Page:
The Sixth Gun: Clear Lines, Clear Story, Clear Brilliance
Comics are one of the few mediums where plausibility doesn’t matter. You’re allowed to take different genres and mix and mash them together into something completely new. No one will question the reality or viability, because comics exist on a little island where literally everything is fair game. Comics are just words and pictures—you can do anything with words and pictures.
The Sixth Gun, an ongoing series written by Cullen Bunn, drawn by Brian Hurtt and published by Oni Press takes that general idea and uses it to do just that—anything they want. By taking a few notes from every other genre and bending them to mesh with a memorable cast, The Sixth Gun is one of the most entertaining books that’s being published. At first, the plot seems pretty straightforward: When Rebecca Moncrief’s father passes away, she inherits his pistol. She soon discovers that this is no ordinary six-shooter. The gun is bonded to whoever picks it up when the previous owner dies, and it allows them to see visions of the future. Soon enough, it’s revealed that Moncrief’s pistol is the last of the Six Guns—a set of evolved weapons that possess unnatural abilities. The gun summons some fierce competition—all of whom are looking for the power that would be attained by possessing all six.
Drake Sinclair, a treasure hunter with questionable motives and a checkered past, is the first to find Rebecca. Sinclair wants the Six Guns for his own reasons, but it soon becomes apparent that the guns’ power is far more sinister than he could have imagined. Sinclair teams up with Moncrief to fight off the evil General Hume—the sixth gun’s original owner—who is trying to collect all six of the weapons to open a vault that would unleash an unstoppable force and alter reality. Oh, and by the way, General Hume has been dead for years. He came back to life in the brief moment that the gun was no longer bonded to Rebecca’s father.
Bunn has gone through painstaking detail to develop full backstories for not only the weapons, but for each character he introduces. Everyone from the main cast all the way down to seemingly insignificant background players are woven together in satisfying ways, creating a dense mythology that’s doled out in bits and pieces over the course of the series. There’s never too much exposition and every bit of backstory is tied into the action at hand. Action is never something that’s lacking throughout The Sixth Gun series. The action scenes are well thought out, meticulously planned and arise out of a natural progression of the story, which is a quality that’s sorely lacking in a lot of superhero books competing for shelf space.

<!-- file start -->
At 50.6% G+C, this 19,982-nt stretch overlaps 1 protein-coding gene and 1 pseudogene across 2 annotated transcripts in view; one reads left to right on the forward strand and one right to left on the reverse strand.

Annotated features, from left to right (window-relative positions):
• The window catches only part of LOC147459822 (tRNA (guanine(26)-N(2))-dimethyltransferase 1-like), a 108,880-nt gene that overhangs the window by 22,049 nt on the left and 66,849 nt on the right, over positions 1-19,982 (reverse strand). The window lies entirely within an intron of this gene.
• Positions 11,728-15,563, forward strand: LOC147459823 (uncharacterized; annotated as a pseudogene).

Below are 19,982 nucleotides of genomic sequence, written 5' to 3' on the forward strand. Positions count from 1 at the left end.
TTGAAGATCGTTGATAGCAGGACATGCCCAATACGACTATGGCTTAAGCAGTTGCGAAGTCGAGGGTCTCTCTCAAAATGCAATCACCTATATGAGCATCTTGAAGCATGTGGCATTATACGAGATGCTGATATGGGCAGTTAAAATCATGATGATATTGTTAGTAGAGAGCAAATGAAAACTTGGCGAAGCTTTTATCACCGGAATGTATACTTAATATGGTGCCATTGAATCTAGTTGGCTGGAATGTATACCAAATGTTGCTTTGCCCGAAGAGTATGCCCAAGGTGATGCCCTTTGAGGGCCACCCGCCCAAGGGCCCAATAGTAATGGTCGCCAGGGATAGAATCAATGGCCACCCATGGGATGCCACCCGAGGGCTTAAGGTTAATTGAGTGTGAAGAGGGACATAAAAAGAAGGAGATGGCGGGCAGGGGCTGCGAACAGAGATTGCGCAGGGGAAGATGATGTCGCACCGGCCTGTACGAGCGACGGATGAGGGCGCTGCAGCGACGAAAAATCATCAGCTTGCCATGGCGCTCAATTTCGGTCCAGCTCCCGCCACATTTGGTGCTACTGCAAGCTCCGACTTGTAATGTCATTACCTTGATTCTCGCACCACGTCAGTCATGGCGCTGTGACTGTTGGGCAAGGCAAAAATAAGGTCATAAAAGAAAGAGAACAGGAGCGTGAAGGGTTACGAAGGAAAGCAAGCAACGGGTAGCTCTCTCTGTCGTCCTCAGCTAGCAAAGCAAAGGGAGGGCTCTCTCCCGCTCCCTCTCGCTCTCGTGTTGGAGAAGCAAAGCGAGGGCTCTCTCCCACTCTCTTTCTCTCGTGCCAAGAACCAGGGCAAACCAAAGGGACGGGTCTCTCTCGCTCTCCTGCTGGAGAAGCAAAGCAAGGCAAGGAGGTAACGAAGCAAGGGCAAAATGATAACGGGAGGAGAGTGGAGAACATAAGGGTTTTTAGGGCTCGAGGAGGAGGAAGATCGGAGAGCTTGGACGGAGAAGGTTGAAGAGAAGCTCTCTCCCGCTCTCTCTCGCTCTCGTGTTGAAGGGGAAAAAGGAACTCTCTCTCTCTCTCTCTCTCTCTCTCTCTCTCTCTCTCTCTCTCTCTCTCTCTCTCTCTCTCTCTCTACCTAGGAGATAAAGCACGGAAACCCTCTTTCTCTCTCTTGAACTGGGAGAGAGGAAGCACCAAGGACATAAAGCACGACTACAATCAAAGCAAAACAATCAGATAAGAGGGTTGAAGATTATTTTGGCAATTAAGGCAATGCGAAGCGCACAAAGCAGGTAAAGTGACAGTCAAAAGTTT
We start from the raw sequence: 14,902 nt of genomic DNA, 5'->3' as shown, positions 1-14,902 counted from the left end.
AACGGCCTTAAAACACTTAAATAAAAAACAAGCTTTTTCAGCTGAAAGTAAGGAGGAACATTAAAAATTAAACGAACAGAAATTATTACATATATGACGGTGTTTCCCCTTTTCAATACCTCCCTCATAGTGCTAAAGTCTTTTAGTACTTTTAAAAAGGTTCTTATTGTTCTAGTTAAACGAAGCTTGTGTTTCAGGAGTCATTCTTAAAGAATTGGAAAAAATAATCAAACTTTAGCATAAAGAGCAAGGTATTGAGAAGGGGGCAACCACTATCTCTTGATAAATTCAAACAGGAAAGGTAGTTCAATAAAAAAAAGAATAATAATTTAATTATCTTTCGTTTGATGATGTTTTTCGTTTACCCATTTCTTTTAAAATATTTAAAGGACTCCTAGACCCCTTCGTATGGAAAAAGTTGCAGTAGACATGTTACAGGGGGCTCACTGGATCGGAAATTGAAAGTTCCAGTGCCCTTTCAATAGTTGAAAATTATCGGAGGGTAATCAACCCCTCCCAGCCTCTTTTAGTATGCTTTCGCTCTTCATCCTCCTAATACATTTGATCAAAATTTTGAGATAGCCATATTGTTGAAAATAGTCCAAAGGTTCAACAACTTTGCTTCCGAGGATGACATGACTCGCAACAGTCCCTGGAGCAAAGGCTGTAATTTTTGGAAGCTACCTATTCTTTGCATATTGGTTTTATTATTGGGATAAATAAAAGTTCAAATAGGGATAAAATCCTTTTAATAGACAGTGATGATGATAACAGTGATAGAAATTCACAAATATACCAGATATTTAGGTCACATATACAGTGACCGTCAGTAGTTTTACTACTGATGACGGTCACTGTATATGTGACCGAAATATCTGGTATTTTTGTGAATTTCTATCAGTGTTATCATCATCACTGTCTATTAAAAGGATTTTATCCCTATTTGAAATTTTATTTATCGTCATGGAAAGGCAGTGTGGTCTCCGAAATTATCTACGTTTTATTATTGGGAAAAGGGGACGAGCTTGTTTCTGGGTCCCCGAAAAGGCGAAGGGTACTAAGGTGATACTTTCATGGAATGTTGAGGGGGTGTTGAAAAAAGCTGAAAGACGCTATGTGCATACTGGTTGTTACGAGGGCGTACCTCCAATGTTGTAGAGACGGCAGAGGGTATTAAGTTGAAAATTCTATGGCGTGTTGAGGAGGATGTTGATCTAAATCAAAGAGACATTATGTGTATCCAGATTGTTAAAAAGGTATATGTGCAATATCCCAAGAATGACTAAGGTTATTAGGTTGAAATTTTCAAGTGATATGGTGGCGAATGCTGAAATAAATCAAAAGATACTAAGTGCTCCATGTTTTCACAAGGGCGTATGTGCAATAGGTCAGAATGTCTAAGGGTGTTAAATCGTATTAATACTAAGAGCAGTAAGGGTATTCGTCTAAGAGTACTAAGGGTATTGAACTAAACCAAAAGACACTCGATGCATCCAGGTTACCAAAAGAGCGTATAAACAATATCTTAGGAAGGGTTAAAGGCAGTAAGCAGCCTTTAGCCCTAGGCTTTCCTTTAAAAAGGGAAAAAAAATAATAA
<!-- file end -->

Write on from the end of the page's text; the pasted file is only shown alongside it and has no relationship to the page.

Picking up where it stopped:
Bunn establishes early on that this isn’t just a run-of-the-mill Western tale. While it is the setting of the plot, Bunn sees too many opportunities to leave it at that. Big action is never more than a few pages away, and supernatural overtones slide right in next to the existential and literal horror tales that are crafted. The characters never take things too seriously, which leaves room for some great comedic bits—especially when 8-foot tall mummies and lizard people begin showing up.
Bunn doesn’t take all of the credit, though. He’s blessed with Brian Hurtt’s art and Bill Crabtree’s colors, and the three of them nail every single aspect of this book. Hurtt is one of the better artists working today and one of the best working on a creator-owned, small-press series like this. The lines are crisp, the detail is amazing and every character feels like an actual, lived-in character.
A lot of artists get away with great splash pages, and breakneck action scenes, but their work on quieter moments suffers. Hurtt’s doesn’t. Bunn isn’t afraid to write a scene filled with emotion that relies solely on the expressions of the characters, because he knows that Hurtt will nail it every time. Hurtt and Bunn even pull off a completely silent issue, devoid of all dialogue, captions or sound effects. It’s one of the most exciting issues in the series—it includes a daring rescue and dangerous underwater escape. The team didn’t skimp on hiring Crabtree, either. He’s one of the best colorists in the business and every image pops off the page. The clarity is astounding. Nothing ever feels rushed, none of the colors blend together and it feels like each volume has a distinct color palette that sets the tone for the story being told.
Bunn and Hurtt have created a sprawling story filled with likeable characters, solid emotional beats, adventure, and an ever-deepening mythology. It doesn’t set expectations too high, though. This team knows how to dole out little victories along the way to keep the audience invested in the bigger mysteries as they play out over time. Hopefully that time doesn’t end too soon, either. The Sixth Gun is a lot of fun and shows no signs of stopping.